Next one:

    I'm the glue of life, a heavily branched polymer, but not a sugar polymer. Without me, trees would fall.


    Damnit, yep.

  8. However quantum mechanics has demonstrated that the universe acts differently when we're looking as opposed to when we let it be.


    That depends on how you're observing the system. In this case, intercepting vibrational waves outside of the area of the event and in a time after the event has occured is highly unlikely to alter the state of the tree having made a sound. When you have to directly perturb the system to make a measurement, things get ugly.


    The real question is "If a quantum mechanical tree falls in a one-dimensional forest and no physicist is around to calculate the expectation values, does anyone care?"

  9. The problem here is that you are comparing two entirely different reactions.


    When you use HCl, you are basically doing chemistry with the H+ ion present. The Cl- is pretty much inert. Look up an activity series. HCl will attack anything above hydrogen, including, but not limited to, lead, tin, zinc, aluminum, magnesium, sodium, etc. Lead is a bit fussy since lead chloride is insoluble and will form a protective coat that stops the reaction from proceeding, but it will react on the surface and heating helps drive it further. Copper is below hydrogen and so is not attacked.


    When you use dilute nitric acid, the reactions are identical, but when you use concentrated nitric acid, you are no longer doing chemistry with that H+. Instead, you are utilizing the nitrate portion, which is a powerful oxidizing agent when in high concentration. The nitrate portion is reduced to NO2 gas and the metal in question is oxidized. This reaction allows concentrated nitric acid to also attack metals that are "below" hydrogen on the activity series (to a point). Mercury, copper, and silver are all readily attacked by this reaction.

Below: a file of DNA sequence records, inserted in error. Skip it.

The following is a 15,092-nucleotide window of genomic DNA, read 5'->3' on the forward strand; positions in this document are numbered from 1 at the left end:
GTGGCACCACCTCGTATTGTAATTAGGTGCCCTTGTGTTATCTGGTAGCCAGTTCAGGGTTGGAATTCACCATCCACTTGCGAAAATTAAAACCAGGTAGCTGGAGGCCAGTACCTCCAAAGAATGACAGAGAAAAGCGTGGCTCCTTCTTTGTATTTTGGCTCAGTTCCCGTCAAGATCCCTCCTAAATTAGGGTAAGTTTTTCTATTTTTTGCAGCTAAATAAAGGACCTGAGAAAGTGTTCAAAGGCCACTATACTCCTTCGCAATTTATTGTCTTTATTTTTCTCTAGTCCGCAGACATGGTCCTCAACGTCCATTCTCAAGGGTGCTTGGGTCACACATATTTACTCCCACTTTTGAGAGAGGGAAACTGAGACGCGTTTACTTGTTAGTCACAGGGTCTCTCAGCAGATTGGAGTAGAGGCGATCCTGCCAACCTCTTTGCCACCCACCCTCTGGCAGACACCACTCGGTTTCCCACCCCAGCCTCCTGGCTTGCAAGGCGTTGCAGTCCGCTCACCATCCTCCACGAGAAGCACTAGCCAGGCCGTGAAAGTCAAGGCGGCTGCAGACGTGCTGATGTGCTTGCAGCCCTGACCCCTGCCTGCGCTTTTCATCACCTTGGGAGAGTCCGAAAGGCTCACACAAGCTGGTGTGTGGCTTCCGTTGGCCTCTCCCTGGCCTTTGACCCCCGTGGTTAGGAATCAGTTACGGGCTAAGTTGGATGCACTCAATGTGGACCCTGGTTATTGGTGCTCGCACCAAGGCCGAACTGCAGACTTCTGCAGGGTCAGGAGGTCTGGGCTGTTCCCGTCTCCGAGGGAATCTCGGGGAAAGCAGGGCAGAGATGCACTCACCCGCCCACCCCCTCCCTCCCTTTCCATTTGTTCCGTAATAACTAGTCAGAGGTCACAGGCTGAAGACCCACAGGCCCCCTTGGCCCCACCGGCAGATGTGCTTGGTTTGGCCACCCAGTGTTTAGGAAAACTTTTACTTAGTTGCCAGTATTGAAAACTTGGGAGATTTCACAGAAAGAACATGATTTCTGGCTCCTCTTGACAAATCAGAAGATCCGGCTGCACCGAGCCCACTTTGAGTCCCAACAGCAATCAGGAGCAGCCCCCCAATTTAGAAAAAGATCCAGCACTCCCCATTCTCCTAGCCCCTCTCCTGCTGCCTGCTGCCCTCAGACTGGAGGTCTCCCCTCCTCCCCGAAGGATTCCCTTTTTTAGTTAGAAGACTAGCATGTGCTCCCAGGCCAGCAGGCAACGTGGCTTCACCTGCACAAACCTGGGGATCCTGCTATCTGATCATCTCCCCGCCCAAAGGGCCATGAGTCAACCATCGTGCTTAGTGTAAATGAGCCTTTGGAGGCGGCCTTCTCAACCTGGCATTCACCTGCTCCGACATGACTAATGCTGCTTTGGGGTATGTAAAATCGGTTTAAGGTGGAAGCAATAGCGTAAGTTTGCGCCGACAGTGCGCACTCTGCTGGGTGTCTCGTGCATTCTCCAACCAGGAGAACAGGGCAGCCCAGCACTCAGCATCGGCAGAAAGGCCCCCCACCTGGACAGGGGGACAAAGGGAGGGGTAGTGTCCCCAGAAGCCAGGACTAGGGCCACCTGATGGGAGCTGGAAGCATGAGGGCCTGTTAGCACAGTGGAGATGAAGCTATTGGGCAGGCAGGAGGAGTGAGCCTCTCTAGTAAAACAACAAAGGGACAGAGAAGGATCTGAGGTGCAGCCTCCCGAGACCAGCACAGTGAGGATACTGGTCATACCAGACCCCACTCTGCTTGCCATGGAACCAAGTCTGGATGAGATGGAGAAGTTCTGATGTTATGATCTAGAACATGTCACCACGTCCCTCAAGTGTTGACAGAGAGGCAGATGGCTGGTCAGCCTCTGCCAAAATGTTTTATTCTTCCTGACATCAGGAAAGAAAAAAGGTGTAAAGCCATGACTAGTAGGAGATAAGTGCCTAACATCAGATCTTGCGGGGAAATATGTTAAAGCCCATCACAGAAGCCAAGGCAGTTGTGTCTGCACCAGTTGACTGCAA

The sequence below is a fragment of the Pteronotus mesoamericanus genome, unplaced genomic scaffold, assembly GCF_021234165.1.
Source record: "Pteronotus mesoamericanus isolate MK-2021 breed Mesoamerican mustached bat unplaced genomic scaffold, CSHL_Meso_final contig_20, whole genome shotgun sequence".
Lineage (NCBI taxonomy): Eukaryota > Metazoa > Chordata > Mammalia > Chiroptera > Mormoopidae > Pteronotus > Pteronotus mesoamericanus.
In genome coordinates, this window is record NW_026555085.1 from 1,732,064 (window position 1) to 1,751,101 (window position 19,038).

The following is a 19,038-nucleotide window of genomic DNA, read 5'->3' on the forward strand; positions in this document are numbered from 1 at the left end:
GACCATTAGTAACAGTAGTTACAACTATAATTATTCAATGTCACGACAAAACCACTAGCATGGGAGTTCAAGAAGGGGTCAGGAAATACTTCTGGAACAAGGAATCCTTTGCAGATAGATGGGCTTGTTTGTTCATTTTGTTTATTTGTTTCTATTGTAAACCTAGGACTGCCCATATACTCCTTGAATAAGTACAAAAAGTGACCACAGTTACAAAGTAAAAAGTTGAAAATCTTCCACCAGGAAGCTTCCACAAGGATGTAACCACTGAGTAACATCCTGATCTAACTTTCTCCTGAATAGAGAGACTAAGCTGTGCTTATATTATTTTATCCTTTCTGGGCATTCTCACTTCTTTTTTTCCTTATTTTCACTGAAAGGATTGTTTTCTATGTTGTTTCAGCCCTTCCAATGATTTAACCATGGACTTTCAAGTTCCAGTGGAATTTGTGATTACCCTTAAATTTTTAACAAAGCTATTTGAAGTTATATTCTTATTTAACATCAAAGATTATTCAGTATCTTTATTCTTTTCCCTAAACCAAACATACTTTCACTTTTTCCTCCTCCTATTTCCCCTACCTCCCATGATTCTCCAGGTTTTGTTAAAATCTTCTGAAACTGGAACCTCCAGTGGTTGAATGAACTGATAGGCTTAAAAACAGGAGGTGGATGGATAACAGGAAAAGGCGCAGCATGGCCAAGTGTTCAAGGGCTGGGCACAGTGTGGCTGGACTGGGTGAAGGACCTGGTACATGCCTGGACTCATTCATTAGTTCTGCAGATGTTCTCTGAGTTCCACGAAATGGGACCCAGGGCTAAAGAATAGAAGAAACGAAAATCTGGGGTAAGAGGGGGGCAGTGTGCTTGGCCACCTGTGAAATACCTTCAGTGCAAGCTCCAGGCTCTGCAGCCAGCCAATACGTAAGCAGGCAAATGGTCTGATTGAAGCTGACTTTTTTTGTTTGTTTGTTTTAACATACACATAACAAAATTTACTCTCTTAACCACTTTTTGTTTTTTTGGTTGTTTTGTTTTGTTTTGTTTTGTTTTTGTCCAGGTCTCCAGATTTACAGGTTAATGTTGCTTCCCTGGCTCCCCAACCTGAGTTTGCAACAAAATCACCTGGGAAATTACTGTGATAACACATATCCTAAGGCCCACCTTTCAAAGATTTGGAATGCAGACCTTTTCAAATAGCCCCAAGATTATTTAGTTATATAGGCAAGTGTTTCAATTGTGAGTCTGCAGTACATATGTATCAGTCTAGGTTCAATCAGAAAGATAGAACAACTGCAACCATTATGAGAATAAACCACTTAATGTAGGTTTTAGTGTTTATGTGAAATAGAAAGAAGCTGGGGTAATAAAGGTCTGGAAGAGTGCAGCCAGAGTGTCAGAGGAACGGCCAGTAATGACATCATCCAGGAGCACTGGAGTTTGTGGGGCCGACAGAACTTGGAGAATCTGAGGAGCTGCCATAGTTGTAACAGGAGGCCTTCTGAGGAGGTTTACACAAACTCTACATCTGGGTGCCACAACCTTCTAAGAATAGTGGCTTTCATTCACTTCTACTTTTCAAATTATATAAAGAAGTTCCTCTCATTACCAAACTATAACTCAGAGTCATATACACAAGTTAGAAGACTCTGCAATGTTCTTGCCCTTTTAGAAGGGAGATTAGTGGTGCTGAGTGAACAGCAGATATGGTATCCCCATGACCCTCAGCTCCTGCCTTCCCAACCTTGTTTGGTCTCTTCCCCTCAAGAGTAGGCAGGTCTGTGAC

The only reason that aluminum escapes oxidation is a total fluke. Aluminum has a high propensity to form a protective layer of aluminum oxide (corundum, the stuff rubies and sapphires are made of) and both in everyday air and under the strongly oxidizing conditions of concentrated nitric acid, this is exactly what happens. In more dilute solutions, the acidity would be able to dissolve this layer as aluminum nitrate and then the acid could attack as usual.


    Magnesium is fairly close in reactivity to aluminum, but doesn't form such an oxide layer. It is rapidly attacked by strong nitric acid, as aluminum would be if it weren't for the pesky oxide layer. Of course, the oxide layer is what makes aluminum so great as a building material. Without it, anything made of aluminum would crumble in a few months at most from oxidation by air.

  10. with an empirical formula of [ce]C2H[/ce], this molecule is highly reactive. It has been identified in the atmosphere of titan and in some interstellar clouds. it is closely related to the monomer for rubber making.


    Diacetylene. http://en.wikipedia.org/wiki/Diacetylene




    With 82.33% nitrogen by weight, I narrowly beats out ammonia itself (82.24%) for nitrogen content. I carry at least some aromaticity in my heterocyclic ring, and I'm known to have an unstable personality when dry. What am I?

  11. Dowsing and divining have NOT been PROVEN to be hoaxes or fake. To be fair the most you can say is that Modern Science cannot explain this phenomena. There are MANY people who swear by it's working, where dowsers have found water when modern surveying equipment has failed.


    Your claim that " Even the most "accomplished" dowsers fail to achieve anything more than chance rates in a properly controlled experimental setup.' is simply made up off the top of your head and is Not a provable fact.